Reflect on your inquiry question and how your understanding is changing, becoming more focused, or is perhaps being reaffirmed by your research. What do you now know that you didn’t know when you started this inquiry?
This project is far more difficult than I originally thought!
There are so many clashes between the languages, so many entirely different aspects that are impossible to translate. How do I represent a line that ostensibly is about beans yet represents the crying of a scorned and cast-away brother? What parts of meaning can a line of poetry lose before it is nothing but a mere shadow of the original? What is the point of creating faint pale shadows? I would be doing more good attempting to teach an entire language alongside my shoddily translated poems.
My understanding of both languages has shifted dramatically. I had originally thought English superior, as I had a better grasp of it than Chinese. After a short study, I deemed Chinese superior, being incredibly ancient, at the same time simpler and more complex than English. The characters can sometimes be pronouns, verbs, or nouns all at the same time! Perhaps that is why Chinese has only approximately 50,000 characters while English has surpassed 150,000. Yet when I compare the two yet again, they are so incredibly different and incompatible that it sounds like folly to even attempt to judge one by the other’s criteria. As society becomes more and more global, having a grasp of both will be more and more valuable.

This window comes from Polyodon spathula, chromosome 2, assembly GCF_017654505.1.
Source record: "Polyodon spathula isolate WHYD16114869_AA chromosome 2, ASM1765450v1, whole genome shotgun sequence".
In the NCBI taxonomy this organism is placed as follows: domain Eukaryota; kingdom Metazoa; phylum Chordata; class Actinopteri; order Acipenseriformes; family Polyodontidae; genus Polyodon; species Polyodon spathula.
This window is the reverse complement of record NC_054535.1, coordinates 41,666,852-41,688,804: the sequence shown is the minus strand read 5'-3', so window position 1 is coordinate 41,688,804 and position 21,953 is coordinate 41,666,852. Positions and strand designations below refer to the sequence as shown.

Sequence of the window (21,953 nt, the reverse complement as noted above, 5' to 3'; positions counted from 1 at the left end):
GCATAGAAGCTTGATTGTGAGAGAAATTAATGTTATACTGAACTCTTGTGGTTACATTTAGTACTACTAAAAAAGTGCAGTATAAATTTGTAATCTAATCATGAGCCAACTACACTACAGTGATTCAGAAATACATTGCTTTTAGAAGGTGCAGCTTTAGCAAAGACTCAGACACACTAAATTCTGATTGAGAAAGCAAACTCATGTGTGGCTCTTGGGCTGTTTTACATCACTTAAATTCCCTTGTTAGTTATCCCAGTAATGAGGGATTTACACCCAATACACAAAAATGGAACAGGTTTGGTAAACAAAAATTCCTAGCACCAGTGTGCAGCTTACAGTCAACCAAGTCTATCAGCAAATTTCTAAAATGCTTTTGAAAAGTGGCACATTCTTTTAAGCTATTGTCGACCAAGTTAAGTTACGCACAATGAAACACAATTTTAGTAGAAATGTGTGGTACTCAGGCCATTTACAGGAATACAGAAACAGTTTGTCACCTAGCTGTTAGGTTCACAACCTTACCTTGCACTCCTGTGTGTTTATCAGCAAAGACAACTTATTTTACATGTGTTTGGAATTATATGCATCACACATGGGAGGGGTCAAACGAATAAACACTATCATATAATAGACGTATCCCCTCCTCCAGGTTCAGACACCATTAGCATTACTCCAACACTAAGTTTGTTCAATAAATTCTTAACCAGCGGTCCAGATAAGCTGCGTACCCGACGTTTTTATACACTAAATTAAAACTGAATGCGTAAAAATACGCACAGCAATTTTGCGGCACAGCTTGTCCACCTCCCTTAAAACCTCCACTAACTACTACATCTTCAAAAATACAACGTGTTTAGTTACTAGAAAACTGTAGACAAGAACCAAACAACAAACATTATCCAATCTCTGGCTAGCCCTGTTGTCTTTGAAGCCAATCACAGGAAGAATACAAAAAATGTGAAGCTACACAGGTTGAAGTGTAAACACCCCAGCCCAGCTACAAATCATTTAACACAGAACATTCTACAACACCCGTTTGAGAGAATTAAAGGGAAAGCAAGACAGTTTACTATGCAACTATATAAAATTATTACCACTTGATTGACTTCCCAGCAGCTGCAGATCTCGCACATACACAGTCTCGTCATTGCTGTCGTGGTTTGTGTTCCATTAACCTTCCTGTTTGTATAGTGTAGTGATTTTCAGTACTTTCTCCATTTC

Even aside that, I think it’s going alright. I have been making compromises left and right, but the result still holds power. The more contextual notes in the infographic, the more sacrifices I had to make! It will be incredibly fun trying to teach all of this in my presentation; I will give every group a line from a poem, have them translate it in their groups, and put all the pieces together on the board. It will be like an elaborate game of Telephone!
The groups will likely be of approximately seven, and will be arranged based on our numbers. I’ll have a bunch of materials to prepare; briefing sheets, translation materials, and other tools to help create as coherent of a poem as possible. I’m excited to
make the class share in my trials and tribulations share my knowledge with the class!
Edit: Infographics Complete!
I’ve finished all the infographics!
WordPress compresses the images too much to be readable, so here’s the link to an Imgur album.
They’re formatted like so:
- English Title, then Chinese title with poet’s name
- Dictionary Style Character Translation (the poem written out with the literal translations of each character above)
- Contextual Notes
- Meaning (line by line translation)
- Most Direct Translation
- Stylized Translation
- Phonetic/Rhyming Notes
- Final Translation [sometimes with a Best Translation that disregards the rhyming notes]
- Final Translation Notes [evaluation of translation, analysis, and an overall score.